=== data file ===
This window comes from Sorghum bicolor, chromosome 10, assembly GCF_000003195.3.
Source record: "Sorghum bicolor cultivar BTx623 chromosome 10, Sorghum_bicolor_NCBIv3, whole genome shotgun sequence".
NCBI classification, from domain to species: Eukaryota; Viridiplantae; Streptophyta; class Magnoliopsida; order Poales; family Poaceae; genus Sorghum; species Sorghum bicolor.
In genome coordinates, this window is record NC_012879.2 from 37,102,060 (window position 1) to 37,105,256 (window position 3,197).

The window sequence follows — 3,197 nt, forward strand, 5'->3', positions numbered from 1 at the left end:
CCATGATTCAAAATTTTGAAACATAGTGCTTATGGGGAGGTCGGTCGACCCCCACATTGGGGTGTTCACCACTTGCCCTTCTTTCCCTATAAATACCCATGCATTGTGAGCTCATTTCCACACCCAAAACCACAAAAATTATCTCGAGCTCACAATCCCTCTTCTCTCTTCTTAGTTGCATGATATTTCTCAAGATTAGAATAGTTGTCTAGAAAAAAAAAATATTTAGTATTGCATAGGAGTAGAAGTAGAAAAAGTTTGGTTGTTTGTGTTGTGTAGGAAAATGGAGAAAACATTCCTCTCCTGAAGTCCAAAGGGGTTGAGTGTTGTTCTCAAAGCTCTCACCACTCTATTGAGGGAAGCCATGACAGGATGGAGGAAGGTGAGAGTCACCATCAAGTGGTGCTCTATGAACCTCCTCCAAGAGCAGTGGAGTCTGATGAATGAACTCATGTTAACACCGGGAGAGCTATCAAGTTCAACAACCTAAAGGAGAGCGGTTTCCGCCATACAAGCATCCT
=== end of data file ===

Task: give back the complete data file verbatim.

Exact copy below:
This window comes from Sorghum bicolor, chromosome 10, assembly GCF_000003195.3.
Source record: "Sorghum bicolor cultivar BTx623 chromosome 10, Sorghum_bicolor_NCBIv3, whole genome shotgun sequence".
NCBI classification, from domain to species: Eukaryota; Viridiplantae; Streptophyta; class Magnoliopsida; order Poales; family Poaceae; genus Sorghum; species Sorghum bicolor.
In genome coordinates, this window is record NC_012879.2 from 37,102,060 (window position 1) to 37,105,256 (window position 3,197).

The window sequence follows — 3,197 nt, forward strand, 5'->3', positions numbered from 1 at the left end:
CCATGATTCAAAATTTTGAAACATAGTGCTTATGGGGAGGTCGGTCGACCCCCACATTGGGGTGTTCACCACTTGCCCTTCTTTCCCTATAAATACCCATGCATTGTGAGCTCATTTCCACACCCAAAACCACAAAAATTATCTCGAGCTCACAATCCCTCTTCTCTCTTCTTAGTTGCATGATATTTCTCAAGATTAGAATAGTTGTCTAGAAAAAAAAAATATTTAGTATTGCATAGGAGTAGAAGTAGAAAAAGTTTGGTTGTTTGTGTTGTGTAGGAAAATGGAGAAAACATTCCTCTCCTGAAGTCCAAAGGGGTTGAGTGTTGTTCTCAAAGCTCTCACCACTCTATTGAGGGAAGCCATGACAGGATGGAGGAAGGTGAGAGTCACCATCAAGTGGTGCTCTATGAACCTCCTCCAAGAGCAGTGGAGTCTGATGAATGAACTCATGTTAACACCGGGAGAGCTATCAAGTTCAACAACCTAAAGGAGAGCGGTTTCCGCCATACAAGCATCCT